However, his interests and accomplishments were varied; his revision of T. F. Cheeseman’s Manual of the New Zealand flora , published in 1925, and his monographs of such plant genera as Metrosideros, Dracophyllum, Coprosma, Coriaria and Aciphylla earned him worldwide recognition as a botanist. His monograph on the moa (1949) and his paper on bird evolution (1945) as well as his book on New Zealand Birds - gave him equal status as an ornithologist. His account of the whales and dolphins of New Zealand (1922) remained the standard work on this group for many years. He retained his early interest in molluscs and published several useful revisions. Another early interest was inter-tidal ecology, and his 1923 paper on marine littoral plant and animal communities was a pioneer work of international standing.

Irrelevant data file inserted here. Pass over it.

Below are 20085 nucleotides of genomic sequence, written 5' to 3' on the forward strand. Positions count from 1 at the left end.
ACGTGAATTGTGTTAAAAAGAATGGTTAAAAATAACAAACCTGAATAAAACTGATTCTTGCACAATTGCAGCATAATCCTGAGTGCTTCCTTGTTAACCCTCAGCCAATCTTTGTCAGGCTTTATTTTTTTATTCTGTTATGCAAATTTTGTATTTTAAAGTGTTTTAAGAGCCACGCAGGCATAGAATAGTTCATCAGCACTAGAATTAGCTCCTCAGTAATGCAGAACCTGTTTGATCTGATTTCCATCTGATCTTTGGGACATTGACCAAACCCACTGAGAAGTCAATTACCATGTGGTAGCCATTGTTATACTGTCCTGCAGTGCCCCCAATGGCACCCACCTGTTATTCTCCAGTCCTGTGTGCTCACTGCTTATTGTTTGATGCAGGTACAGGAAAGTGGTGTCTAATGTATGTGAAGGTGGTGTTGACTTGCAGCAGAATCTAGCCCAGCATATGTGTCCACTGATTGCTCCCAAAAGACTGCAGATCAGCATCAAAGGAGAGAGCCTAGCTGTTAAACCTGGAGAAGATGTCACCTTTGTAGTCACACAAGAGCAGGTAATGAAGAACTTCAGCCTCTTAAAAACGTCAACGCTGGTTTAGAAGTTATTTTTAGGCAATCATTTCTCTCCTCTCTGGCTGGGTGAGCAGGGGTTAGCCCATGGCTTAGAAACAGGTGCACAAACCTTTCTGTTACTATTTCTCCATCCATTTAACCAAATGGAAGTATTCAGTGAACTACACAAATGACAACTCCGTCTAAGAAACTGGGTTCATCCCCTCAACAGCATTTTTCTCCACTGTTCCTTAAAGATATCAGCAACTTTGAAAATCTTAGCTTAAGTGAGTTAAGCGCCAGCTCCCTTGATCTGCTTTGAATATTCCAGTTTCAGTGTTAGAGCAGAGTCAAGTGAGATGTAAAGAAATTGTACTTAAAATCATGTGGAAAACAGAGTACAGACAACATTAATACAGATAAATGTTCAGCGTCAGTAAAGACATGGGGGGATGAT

Reference: Dictionary of New Zealand Biography
Thomas Henry Potts, 1824-1888, is best known for his contribution to Walter Lawry Buller’s Birds of New Zealand.
Through his father Potts inherited both a fortune and the family firm of Branders and Potts, later one of a group which formed the Birmingham Small Arms Co and it was this fortune which allowed him to indulge his passion for natural history.
After the death of his parents, Potts emigrated to New Zealand where his father-in-law had settled at Rockwood in the Malvern Hills, Canterbury. In 1858 the family lived at “Ohinetahi”, Governors Bay, Lyttelton Harbour, the home most associated with them; and from here Potts made extensive explorations into the mountainous districts of Canterbury, Westland, and Banks Peninsula.
Pott’s acute observations of nature gave to New Zealand literature unique records of birds and flora even then retreating before the progress of European occupation. Among new species discovered by Potts were the Roa or great grey kiwi, and the black-billed gull.
Potts was a member of the Canterbury Provincial Council, for Port Victoria, from 1858 to 1861 and from 1866 to 1875, member of the House of Representatives for Mount Herbert from 1866 to 1870, and was the first parliamentarian to advocate forest conservation.